Pakistan appears to have decided to accept New Delhi's offer of Foreign Secretary talks after thrashing it out at a meeting of domestic "stakeholders" on Wednesday and may suggest February 25 as the date, but has not said so yet officially.
A cryptic statement from the Foreign Ministry after the meeting said all the participants had "reaffirmed the commitment of the Government of Pakistan to enter into a meaningful and result-oriented composite dialogue with India" for the resolution of all issues between the two countries for the sake of peace in the region.
In an interview to the Jang media group after the meeting, Foreign Minister Shah Mahmood Qureshi said he would first brief Prime Minister Yusuf Raza Gilani of the consensus that had been reached at the meeting and it would be announced thereafter.
But he also said in the same interview that of the two dates offered by India for talks - February 18 and 25 - Pakistan favoured the later date.
Mr. Qureshi did stress that there was no point having "talks for the sake of talks," that Pakistan wanted a composite dialogue, and that the issues of Kashmir and water had to be included in the talks, but was also clear that placing pre-conditions for the resumption of dialogue would be "counterproductive."
"We do not have too many concerns regarding dates. February 25 is not a bad date, that is if it also suits our Foreign Secretary, and as to where we meet, it is really not that important. What is important is that we start talking. Of course we feel that these talks should be the restart of the composite dialogue and take it up from where we left off," he said.
Mr. Qureshi very firmly pointed out that the way forward was what was good for the region.
"Let us not get caught in 'conditions.' So far there have been no conditions from India. Let us instead look at what is good for peace. Common sense dictates to start talks as quickly as possible. Pakistan has shown political will where all political forces in and out of government agree on engagements with India," he said.
Separately, Information Minister Qamar Zaman Kaira told journalists that there was no harm in accepting the Indian offer, as it could lead to the resumption of the composite dialogue process. Kashmir, he said, was the number one issue for Pakistan and would be discussed in the talks.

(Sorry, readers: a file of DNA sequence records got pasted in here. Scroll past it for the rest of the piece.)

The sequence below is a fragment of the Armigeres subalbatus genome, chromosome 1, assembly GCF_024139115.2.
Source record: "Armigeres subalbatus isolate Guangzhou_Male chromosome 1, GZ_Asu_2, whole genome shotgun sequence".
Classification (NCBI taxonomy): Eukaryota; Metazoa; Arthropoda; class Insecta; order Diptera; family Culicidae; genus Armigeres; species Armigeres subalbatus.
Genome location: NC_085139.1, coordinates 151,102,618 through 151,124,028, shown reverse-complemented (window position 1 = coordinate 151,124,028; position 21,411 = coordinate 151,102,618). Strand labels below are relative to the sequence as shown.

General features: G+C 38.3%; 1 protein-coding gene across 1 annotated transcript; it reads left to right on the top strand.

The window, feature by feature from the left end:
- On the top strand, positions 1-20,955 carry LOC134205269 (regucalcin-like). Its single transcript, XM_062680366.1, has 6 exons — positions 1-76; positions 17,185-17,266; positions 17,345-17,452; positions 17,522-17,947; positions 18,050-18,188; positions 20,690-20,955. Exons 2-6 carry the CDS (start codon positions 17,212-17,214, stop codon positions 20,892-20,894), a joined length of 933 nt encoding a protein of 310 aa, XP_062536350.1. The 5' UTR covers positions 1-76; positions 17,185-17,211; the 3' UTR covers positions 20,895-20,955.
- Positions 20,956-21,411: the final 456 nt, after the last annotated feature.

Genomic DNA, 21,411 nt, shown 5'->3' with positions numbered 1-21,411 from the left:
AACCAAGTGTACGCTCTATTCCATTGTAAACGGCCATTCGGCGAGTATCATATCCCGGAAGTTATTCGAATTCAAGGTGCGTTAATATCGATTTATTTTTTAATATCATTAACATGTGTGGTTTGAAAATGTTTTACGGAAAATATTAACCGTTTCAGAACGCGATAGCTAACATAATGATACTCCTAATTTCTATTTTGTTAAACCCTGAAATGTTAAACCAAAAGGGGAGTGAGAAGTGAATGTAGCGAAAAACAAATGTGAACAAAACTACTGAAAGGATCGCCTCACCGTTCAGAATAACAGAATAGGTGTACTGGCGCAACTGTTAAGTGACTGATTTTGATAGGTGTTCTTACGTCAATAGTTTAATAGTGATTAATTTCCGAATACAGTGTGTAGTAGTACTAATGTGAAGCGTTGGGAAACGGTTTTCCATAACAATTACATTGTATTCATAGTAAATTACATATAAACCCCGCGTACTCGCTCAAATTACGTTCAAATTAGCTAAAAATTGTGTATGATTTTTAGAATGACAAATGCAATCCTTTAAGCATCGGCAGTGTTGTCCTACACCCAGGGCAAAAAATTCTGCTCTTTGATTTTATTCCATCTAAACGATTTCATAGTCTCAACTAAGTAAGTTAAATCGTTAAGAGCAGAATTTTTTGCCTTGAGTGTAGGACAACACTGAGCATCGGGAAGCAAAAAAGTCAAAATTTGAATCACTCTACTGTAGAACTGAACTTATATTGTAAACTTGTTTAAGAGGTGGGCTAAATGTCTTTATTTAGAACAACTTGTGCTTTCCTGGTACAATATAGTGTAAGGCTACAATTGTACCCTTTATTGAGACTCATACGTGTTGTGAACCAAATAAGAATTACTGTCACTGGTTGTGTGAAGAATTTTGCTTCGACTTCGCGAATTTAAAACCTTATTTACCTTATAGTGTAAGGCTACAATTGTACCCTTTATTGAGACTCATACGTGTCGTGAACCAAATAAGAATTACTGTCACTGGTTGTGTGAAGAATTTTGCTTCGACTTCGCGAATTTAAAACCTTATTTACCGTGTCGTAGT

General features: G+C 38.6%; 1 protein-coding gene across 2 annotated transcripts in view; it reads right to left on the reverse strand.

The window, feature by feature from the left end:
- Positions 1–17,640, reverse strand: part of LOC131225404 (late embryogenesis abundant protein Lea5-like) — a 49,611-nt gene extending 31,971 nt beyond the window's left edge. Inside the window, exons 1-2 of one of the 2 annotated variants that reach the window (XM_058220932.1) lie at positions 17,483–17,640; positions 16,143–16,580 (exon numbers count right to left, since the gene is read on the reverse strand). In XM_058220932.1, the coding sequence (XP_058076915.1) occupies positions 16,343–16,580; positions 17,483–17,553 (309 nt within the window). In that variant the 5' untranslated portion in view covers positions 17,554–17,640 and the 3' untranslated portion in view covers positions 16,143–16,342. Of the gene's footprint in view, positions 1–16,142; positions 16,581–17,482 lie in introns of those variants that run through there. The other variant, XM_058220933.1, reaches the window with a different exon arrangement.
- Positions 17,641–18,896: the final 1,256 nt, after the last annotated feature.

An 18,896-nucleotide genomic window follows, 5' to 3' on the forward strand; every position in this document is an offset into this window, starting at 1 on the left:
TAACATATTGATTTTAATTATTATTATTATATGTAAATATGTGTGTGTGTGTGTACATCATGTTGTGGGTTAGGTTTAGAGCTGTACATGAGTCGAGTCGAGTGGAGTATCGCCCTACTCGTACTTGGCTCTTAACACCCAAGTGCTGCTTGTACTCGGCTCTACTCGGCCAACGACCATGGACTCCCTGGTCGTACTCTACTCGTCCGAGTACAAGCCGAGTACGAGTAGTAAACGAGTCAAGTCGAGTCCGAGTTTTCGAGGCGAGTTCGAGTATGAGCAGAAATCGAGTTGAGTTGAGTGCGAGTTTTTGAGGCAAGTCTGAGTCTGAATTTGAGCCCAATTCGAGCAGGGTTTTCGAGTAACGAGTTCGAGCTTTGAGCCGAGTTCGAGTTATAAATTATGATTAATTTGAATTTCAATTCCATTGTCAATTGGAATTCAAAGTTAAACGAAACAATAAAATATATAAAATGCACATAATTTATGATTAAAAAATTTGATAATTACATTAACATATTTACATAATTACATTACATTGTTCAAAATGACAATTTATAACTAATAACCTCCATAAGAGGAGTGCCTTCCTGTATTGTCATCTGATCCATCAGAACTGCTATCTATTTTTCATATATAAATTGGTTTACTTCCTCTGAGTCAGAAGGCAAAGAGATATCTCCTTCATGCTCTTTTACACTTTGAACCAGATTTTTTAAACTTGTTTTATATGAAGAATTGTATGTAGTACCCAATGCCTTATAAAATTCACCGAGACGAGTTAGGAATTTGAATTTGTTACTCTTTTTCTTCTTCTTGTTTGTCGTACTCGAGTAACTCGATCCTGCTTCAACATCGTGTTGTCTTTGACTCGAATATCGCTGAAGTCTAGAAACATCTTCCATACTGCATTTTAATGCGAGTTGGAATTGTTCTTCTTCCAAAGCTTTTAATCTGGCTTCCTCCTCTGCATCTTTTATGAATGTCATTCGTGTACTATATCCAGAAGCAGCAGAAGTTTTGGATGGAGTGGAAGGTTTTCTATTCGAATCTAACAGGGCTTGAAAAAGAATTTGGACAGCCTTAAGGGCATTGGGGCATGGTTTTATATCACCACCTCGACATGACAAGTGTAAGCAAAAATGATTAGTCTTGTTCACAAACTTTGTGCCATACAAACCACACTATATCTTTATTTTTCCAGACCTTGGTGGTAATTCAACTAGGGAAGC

Wednesday's meeting, held at the Foreign Ministry, was attended by representatives from the military and the Inter-Services Intelligence, aside from officials of all ministries dealing with the set of eight issues that the composite dialogue process covered. Pakistan's envoy to New Delhi Shahid Malik was also present.
In the National Assembly, meanwhile, parliamentarians kept up the pressure on the government by castigating India for "stopping" river waters to Pakistan.
The Indian Indus Waters Commissioner, D. Aranganathan, who was on an inspection of water head works in Pakistan, told journalists in Lahore that the issue was overblown. The two officials signed a memorandum for inspection of barrages on rivers on both sides.
India wants no preconditions for Pakistan talks
Siddharth Varadarajan reports from New Delhi
While India is ready to discuss any issue that Pakistan wishes to raise, it is unwilling to assure Islamabad that the proposed meeting of Foreign Secretaries will quickly lead to resumption of the composite dialogue, senior officials told The Hindu.
As long as the Pakistani Foreign Ministry statement on Wednesday reaffirming the need for the “composite dialogue process” is aimed at its domestic audience, India would have no problem, officials say. Nor are they opposed to the two Foreign Secretaries discussing Pakistan’s desire to resume the composite dialogue. If an assurance about resumption is sought as a pre-condition for the meeting, however, the talks are likely to run into trouble even before they begin. “Opinions in government may be divided on the composite dialogue as a format,” one official acknowledged. “But if they are going to hold a gun to our head and say ‘only now will we talk’, well, that’s not going to work.
Especially not after the aggressive statements made by [Pakistani Foreign Minister Shah Mahmood] Qureshi that India had been ‘forced back’ to the negotiating table.”
Pakistan’s formal response to the Indian offer of talks is likely to be conveyed to New Delhi on Thursday.
Although the dialogue initiative has been taken at the instance of Prime Minister Manmohan Singh with quiet backing from Congress president Sonia Gandhi and Finance Minister Pranab Mukherjee, the government is aware that it is walking on eggshells.
Last month’s decision to propose Foreign Secretary-level talks was never formally discussed in the Cabinet Committee on Security, The Hindu has learned. But in informal consultations, some CCS members like Defence Minister A.K. Antony are known to have expressed reservations about the need for engagement with Pakistan. “There is huge political aversion to the resumption of the composite dialogue right now,” said an official, adding that this was not out of fear of the Bharatiya Janata Party’s predictable opposition but because many in the Congress believe the ‘no to talks’ stand helped the party win the April 2009 elections.
Indian officials also say the time taken by Pakistan to respond to the offer of a meeting of Foreign Secretaries does not augur well for the success of the planned talks. They see this, and the harsh rhetoric of Mr. Qureshi, as evidence that the Pakistani military — which finds the absence of talks with India more useful in rallying public opinion than the prospect of engagement — has established full control over the civilian leadership.